EPS discovered through its outreach and survey process, that the most common complaint from Stateline area customers is related to lack of parking resources. Other criticisms included limited access to the lake, shortage of recreation and entertainment options for children, perceived blighted conditions, traffic congestion and lack of sidewalks. Respondents also provided suggestions they believe would benefit the district: additional recreational options, upgraded amenities, high-end accommodations, sports complex, event or convention center, more fine-dining restaurants and more options for children and families.
Many believe that South Shore needs to reinvent itself to create a more viable tourism destination with various improvements. There is potential for possible short-term impacts to businesses related to construction of the US 50 project, however, the prospects for long-term were considered vast and outweigh potential negative impacts.
The US 50/South Shore Revitalization Project is a possible realignment of Highway 50 between Lake Parkway in Nevada and Pioneer Trail in California. A reclassification from federal highway to local street status would provide for local area control and development of a local “main street.” Various alternatives are currently being vetted through the public process for the Environmental Impact Study (EIS). A decision will be made after the completion of the EIS.
The City’s General Area Plan acts as the “constitution” for making rational decisions regarding long-term physical development. The general plan expresses the community’s development goals and incorporates public policies relative to the distribution of future public and private land uses. Typically, a general plan is designed to address the issues facing the City for the next 15-20 years. Within its current transportation plan, US 50 would be rerouted behind the casinos on the mountain side, complementing the proposed Loop Road project.
The South Shore Vision Plan, initiated by the South Tahoe Alliance of Resorts, is focused on the properties adjacent to US Highway 50 between Kahle Drive in Nevada and Ski Run Boulevard in California.
The TTD is currently guiding multiple projects providing lake wide connectivity throughout the Tahoe Basin to improve safety, mobility and lake clarity while reducing traffic congestion.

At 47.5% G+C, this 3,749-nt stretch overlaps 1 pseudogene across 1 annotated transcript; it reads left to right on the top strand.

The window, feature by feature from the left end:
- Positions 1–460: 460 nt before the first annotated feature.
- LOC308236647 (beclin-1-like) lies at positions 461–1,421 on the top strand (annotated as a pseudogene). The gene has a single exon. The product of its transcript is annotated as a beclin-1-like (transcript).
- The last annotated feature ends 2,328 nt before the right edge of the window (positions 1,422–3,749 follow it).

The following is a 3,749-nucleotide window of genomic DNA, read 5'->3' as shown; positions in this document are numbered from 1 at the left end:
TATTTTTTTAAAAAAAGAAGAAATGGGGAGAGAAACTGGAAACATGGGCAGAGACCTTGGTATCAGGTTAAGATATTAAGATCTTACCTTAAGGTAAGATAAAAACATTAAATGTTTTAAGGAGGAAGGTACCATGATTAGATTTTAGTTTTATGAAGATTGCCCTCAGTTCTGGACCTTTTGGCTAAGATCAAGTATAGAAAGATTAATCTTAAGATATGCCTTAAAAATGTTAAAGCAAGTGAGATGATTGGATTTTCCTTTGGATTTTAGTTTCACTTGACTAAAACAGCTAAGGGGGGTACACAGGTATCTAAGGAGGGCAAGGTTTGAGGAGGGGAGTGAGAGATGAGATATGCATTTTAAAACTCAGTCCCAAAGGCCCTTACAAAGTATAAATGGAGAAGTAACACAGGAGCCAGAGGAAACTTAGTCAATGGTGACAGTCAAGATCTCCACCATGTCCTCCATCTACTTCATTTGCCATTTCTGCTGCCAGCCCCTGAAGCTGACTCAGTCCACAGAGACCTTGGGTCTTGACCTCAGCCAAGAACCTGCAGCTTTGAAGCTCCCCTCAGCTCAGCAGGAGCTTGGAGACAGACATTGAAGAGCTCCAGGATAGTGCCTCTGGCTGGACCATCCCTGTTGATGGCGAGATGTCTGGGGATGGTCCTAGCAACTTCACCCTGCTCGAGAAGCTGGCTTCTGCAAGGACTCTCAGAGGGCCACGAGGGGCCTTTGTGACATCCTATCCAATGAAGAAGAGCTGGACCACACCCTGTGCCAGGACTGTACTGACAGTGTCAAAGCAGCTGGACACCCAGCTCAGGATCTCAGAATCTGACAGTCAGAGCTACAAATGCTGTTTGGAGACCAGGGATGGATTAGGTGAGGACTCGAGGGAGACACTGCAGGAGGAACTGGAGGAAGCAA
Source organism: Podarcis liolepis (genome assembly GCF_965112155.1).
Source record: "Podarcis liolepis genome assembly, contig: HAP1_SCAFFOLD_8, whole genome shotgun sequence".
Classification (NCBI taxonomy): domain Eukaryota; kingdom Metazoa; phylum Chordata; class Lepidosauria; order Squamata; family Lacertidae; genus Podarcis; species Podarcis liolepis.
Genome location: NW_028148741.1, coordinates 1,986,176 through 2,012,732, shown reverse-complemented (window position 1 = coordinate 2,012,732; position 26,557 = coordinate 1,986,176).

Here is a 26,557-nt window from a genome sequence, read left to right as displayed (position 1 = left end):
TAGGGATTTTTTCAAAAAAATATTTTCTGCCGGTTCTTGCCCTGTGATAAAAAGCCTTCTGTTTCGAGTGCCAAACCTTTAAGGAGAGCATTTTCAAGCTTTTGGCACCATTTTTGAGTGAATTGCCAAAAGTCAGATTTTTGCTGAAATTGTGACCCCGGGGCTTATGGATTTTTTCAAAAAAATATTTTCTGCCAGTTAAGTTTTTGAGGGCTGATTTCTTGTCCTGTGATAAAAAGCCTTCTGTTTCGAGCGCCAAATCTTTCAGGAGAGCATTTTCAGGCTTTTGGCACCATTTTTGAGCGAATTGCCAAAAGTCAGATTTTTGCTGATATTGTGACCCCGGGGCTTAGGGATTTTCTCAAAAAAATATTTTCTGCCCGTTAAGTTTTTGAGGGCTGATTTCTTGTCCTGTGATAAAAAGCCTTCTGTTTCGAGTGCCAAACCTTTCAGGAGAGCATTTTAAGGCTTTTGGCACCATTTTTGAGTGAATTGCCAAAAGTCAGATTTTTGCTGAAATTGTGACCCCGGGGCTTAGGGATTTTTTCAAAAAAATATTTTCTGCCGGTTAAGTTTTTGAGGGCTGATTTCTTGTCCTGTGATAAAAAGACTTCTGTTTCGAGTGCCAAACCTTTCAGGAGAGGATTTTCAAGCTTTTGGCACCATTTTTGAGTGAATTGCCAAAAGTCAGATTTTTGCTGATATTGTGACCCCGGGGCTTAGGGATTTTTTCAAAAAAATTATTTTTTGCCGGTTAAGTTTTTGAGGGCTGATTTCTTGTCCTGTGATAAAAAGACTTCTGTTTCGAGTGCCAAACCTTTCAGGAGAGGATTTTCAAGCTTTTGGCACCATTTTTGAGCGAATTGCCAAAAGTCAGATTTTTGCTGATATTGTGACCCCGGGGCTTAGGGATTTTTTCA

The East Shore Express, a pilot Park and Ride bus service from Incline Village to Sand Harbor Beach State Recreation Area generated 12,155 rides between June 15 and Labor Day last summer. TTD also partnered with the United States Forest Service, Nevada Division of State Parks, Nevada Department of Transportation, Nevada Highway Patrol and Washoe County School District on the project.
The Incline Gateway, the Tahoe Basin’s first roundabout at Mount Rose Highway where State Route 28 meets SR 431, was officially dedicated October 17, 2012. The public/private partnership included cooperative efforts with the Nevada Department of Transportation, Tahoe Regional Planning Agency, Washoe County, Incline Village General Improvement District, Q&D Construction, and the Incline Gateway Committee, the public art organization that commissioned local artist June Towill Brown to create bronze replicas of native animals.
The first mile of America’s Most Beautiful Bikeway – South Demonstration Project was completed in the October 2012. The 3.2-mile route between Stateline and Round Hill is part of an eventual 30+ mile segment of the Nevada Stateline to Stateline Bikeway along the east shore.
SR 89/Fanny Bridge Community Revitalization Project is exploring alternatives to enhance the Tahoe City community while preserving a piece of its history and easing extreme traffic congestion.
For details on Tahoe Transportation District and its current projects, visit or call (775) 589-5500.